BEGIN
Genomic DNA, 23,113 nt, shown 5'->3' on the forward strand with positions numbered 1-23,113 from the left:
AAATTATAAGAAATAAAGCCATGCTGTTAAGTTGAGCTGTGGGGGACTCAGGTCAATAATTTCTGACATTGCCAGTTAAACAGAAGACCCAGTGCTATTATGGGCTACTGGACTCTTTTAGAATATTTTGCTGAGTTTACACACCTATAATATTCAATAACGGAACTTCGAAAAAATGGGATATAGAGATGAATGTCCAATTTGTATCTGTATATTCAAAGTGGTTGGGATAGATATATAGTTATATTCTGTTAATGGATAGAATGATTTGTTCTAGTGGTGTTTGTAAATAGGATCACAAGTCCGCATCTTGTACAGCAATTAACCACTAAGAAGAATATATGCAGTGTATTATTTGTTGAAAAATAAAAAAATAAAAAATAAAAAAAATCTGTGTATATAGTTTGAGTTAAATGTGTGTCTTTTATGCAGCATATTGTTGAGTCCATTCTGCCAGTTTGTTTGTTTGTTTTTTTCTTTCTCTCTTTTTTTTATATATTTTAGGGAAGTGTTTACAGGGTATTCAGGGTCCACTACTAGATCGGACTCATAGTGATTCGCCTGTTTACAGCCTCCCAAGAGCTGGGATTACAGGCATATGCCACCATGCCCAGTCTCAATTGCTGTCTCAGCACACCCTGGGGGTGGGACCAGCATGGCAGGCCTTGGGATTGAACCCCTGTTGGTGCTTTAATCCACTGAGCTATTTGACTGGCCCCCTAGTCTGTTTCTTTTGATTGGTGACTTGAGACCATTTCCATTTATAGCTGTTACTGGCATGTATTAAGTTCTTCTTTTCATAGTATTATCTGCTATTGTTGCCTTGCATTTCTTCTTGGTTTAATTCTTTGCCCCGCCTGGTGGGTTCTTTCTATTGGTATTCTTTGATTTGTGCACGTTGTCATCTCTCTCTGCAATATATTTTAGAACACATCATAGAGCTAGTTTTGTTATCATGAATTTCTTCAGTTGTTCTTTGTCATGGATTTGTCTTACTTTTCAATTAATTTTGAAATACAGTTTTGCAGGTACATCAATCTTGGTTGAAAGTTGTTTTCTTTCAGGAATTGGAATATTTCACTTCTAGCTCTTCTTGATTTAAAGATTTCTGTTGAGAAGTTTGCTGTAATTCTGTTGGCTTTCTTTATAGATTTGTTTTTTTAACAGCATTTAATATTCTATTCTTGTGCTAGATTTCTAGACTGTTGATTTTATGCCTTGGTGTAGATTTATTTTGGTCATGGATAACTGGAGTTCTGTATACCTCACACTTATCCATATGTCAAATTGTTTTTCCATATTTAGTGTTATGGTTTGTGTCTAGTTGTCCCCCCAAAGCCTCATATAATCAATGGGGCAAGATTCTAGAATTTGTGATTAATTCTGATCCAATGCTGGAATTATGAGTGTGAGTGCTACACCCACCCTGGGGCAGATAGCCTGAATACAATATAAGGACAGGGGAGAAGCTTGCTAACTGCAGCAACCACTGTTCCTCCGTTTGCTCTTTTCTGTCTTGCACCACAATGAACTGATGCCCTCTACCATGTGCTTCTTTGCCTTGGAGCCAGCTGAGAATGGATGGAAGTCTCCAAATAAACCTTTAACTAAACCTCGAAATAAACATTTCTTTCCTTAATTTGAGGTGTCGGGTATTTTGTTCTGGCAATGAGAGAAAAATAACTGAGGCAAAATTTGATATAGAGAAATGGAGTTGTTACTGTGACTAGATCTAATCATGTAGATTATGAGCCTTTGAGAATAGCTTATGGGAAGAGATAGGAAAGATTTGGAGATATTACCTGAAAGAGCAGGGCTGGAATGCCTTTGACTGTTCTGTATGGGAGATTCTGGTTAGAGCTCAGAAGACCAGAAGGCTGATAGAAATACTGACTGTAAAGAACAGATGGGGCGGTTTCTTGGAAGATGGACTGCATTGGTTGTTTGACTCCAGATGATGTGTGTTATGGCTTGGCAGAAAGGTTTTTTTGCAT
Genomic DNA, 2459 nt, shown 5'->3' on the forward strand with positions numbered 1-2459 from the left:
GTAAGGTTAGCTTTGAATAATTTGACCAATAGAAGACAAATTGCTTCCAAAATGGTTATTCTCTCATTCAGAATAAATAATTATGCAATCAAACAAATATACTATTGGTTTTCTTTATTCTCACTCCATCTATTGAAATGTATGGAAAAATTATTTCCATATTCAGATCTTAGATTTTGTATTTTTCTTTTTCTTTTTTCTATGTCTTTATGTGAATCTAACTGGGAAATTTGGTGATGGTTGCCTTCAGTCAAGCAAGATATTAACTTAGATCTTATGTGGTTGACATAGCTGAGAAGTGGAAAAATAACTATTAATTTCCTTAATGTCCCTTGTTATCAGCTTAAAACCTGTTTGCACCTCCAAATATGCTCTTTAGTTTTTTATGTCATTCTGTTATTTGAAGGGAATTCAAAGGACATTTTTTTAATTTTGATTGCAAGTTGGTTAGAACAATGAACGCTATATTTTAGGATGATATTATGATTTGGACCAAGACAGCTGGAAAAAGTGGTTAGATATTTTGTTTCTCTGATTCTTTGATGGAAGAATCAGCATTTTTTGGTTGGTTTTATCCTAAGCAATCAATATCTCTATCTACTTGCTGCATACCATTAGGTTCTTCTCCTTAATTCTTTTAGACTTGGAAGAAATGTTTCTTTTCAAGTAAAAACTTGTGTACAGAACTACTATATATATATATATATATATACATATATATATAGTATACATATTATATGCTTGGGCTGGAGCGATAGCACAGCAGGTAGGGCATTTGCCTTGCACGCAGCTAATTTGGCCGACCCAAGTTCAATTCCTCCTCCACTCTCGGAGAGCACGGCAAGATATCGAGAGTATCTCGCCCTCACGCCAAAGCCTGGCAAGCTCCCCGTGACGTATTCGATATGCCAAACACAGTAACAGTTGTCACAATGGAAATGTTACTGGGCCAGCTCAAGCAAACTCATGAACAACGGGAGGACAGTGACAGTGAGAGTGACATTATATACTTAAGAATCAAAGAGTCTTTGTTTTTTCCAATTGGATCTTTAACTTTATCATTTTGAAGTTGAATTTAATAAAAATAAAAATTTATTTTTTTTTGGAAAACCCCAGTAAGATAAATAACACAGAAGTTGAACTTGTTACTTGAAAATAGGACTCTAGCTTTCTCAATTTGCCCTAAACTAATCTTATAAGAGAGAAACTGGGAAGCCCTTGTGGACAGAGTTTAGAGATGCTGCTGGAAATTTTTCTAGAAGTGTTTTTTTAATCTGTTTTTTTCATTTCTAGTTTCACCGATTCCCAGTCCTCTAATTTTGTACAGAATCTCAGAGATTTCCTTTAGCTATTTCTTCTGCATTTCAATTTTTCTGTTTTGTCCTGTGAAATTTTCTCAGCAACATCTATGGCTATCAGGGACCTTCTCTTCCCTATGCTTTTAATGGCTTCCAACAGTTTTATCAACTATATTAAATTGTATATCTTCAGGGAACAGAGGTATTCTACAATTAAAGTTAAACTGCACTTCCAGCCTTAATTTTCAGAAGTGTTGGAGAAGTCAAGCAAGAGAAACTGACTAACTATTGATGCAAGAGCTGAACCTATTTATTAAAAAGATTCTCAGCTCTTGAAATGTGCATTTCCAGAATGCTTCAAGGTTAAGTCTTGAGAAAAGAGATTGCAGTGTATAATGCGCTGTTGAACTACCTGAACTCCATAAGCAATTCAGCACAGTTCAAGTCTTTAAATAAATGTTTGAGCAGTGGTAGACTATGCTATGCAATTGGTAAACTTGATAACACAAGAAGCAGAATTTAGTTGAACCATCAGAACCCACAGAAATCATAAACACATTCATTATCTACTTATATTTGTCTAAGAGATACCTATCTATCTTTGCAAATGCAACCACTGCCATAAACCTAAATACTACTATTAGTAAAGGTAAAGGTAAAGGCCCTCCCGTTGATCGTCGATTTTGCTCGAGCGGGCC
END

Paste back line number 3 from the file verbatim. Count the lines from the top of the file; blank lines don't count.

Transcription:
Genomic DNA, 2459 nt, shown 5'->3' on the forward strand with positions numbered 1-2459 from the left: